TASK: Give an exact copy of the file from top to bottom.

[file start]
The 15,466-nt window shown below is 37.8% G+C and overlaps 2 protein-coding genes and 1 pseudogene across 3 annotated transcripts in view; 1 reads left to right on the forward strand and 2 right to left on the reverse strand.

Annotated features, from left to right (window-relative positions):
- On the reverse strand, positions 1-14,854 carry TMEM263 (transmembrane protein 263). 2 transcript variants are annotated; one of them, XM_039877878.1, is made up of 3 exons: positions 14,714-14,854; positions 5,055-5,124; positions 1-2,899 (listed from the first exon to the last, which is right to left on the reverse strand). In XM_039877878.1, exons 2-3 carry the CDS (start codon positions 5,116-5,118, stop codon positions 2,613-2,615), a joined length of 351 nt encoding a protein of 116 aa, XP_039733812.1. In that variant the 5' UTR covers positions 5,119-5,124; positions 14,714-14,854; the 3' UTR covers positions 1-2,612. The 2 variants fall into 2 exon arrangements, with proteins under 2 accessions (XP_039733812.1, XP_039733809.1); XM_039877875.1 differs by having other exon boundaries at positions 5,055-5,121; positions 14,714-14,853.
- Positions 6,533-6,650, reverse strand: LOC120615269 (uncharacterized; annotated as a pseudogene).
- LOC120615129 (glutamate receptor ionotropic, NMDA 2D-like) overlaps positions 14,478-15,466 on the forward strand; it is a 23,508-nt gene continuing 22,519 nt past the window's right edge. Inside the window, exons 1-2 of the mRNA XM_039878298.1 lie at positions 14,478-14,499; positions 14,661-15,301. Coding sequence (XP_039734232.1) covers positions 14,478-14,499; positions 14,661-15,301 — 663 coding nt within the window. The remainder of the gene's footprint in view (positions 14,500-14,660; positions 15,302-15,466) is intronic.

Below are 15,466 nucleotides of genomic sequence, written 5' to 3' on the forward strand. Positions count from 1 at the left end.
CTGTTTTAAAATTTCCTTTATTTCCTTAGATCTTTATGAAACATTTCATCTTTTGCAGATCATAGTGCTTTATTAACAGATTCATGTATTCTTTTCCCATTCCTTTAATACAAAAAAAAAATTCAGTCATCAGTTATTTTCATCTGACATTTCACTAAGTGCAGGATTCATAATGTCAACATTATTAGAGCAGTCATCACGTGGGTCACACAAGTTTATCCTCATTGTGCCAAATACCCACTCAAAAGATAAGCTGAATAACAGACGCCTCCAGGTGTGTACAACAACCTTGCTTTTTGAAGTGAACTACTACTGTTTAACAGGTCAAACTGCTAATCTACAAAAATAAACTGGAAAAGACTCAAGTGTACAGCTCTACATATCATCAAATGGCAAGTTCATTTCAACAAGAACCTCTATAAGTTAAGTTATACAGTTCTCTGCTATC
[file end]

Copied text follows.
The 15,466-nt window shown below is 37.8% G+C and overlaps 2 protein-coding genes and 1 pseudogene across 3 annotated transcripts in view; 1 reads left to right on the forward strand and 2 right to left on the reverse strand.

Annotated features, from left to right (window-relative positions):
- On the reverse strand, positions 1-14,854 carry TMEM263 (transmembrane protein 263). 2 transcript variants are annotated; one of them, XM_039877878.1, is made up of 3 exons: positions 14,714-14,854; positions 5,055-5,124; positions 1-2,899 (listed from the first exon to the last, which is right to left on the reverse strand). In XM_039877878.1, exons 2-3 carry the CDS (start codon positions 5,116-5,118, stop codon positions 2,613-2,615), a joined length of 351 nt encoding a protein of 116 aa, XP_039733812.1. In that variant the 5' UTR covers positions 5,119-5,124; positions 14,714-14,854; the 3' UTR covers positions 1-2,612. The 2 variants fall into 2 exon arrangements, with proteins under 2 accessions (XP_039733812.1, XP_039733809.1); XM_039877875.1 differs by having other exon boundaries at positions 5,055-5,121; positions 14,714-14,853.
- Positions 6,533-6,650, reverse strand: LOC120615269 (uncharacterized; annotated as a pseudogene).
- LOC120615129 (glutamate receptor ionotropic, NMDA 2D-like) overlaps positions 14,478-15,466 on the forward strand; it is a 23,508-nt gene continuing 22,519 nt past the window's right edge. Inside the window, exons 1-2 of the mRNA XM_039878298.1 lie at positions 14,478-14,499; positions 14,661-15,301. Coding sequence (XP_039734232.1) covers positions 14,478-14,499; positions 14,661-15,301 — 663 coding nt within the window. The remainder of the gene's footprint in view (positions 14,500-14,660; positions 15,302-15,466) is intronic.

Below are 15,466 nucleotides of genomic sequence, written 5' to 3' on the forward strand. Positions count from 1 at the left end.
CTGTTTTAAAATTTCCTTTATTTCCTTAGATCTTTATGAAACATTTCATCTTTTGCAGATCATAGTGCTTTATTAACAGATTCATGTATTCTTTTCCCATTCCTTTAATACAAAAAAAAAATTCAGTCATCAGTTATTTTCATCTGACATTTCACTAAGTGCAGGATTCATAATGTCAACATTATTAGAGCAGTCATCACGTGGGTCACACAAGTTTATCCTCATTGTGCCAAATACCCACTCAAAAGATAAGCTGAATAACAGACGCCTCCAGGTGTGTACAACAACCTTGCTTTTTGAAGTGAACTACTACTGTTTAACAGGTCAAACTGCTAATCTACAAAAATAAACTGGAAAAGACTCAAGTGTACAGCTCTACATATCATCAAATGGCAAGTTCATTTCAACAAGAACCTCTATAAGTTAAGTTATACAGTTCTCTGCTATC